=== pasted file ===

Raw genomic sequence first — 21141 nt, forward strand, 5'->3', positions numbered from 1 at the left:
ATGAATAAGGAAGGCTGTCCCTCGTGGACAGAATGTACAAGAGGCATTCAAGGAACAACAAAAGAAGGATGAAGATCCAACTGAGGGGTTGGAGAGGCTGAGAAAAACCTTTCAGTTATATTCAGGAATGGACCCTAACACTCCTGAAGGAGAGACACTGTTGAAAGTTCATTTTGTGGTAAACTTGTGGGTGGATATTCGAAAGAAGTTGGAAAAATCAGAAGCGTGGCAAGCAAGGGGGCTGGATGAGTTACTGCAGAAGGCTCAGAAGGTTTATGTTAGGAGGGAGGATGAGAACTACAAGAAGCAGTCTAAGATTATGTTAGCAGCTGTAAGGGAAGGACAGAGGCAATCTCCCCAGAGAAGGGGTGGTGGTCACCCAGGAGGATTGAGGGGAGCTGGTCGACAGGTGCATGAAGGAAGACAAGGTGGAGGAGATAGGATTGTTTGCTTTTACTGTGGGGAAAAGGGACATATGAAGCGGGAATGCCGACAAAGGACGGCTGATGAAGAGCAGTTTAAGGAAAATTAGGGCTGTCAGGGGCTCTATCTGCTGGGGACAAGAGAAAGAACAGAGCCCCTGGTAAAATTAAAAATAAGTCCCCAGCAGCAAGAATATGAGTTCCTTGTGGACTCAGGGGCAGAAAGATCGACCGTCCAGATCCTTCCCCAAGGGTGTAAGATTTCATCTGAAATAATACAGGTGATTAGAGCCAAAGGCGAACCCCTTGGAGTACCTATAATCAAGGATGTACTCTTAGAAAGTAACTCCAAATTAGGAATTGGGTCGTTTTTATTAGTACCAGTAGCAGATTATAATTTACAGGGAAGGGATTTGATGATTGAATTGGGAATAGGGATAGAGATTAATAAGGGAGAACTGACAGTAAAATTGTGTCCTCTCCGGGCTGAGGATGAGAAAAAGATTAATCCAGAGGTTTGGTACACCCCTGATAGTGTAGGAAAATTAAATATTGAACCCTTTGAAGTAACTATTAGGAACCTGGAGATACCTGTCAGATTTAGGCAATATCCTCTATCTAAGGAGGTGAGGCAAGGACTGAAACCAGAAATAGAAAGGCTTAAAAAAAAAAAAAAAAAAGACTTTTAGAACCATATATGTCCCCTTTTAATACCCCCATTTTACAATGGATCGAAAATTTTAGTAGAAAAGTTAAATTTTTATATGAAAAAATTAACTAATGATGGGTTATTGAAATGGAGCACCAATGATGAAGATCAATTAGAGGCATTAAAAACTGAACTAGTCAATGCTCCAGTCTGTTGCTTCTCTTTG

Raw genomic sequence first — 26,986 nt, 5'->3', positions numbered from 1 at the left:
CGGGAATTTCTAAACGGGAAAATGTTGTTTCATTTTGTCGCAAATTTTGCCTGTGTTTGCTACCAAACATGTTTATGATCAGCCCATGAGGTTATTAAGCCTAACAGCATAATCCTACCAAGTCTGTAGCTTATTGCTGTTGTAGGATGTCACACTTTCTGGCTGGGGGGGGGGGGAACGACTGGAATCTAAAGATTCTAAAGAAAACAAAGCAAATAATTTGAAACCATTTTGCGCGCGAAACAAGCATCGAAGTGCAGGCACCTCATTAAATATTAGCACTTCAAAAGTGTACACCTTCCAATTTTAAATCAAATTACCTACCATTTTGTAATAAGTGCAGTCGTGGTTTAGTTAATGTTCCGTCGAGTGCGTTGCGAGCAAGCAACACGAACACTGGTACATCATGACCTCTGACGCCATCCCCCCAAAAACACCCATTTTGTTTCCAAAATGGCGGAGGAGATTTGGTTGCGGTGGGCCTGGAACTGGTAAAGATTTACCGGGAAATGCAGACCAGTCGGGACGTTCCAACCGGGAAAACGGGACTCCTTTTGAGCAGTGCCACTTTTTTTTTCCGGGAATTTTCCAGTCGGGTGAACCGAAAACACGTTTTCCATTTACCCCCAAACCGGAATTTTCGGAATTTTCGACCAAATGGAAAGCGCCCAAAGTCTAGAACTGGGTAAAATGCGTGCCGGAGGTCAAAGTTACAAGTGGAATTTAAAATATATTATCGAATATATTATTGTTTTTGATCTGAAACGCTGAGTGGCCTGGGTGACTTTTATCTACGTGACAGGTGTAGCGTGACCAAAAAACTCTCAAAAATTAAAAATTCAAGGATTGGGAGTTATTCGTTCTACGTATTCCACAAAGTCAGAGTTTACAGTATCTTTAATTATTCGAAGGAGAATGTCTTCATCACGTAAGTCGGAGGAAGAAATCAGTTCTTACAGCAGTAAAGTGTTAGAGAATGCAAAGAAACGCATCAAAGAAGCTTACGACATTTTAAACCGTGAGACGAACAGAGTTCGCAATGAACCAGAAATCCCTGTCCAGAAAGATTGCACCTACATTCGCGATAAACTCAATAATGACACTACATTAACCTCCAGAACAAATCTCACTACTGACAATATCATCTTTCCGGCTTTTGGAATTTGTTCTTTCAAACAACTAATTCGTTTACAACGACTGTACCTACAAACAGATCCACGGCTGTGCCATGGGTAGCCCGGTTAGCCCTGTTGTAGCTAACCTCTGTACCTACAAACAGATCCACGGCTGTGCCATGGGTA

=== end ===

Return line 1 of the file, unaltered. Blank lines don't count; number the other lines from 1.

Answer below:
Raw genomic sequence first — 21141 nt, forward strand, 5'->3', positions numbered from 1 at the left: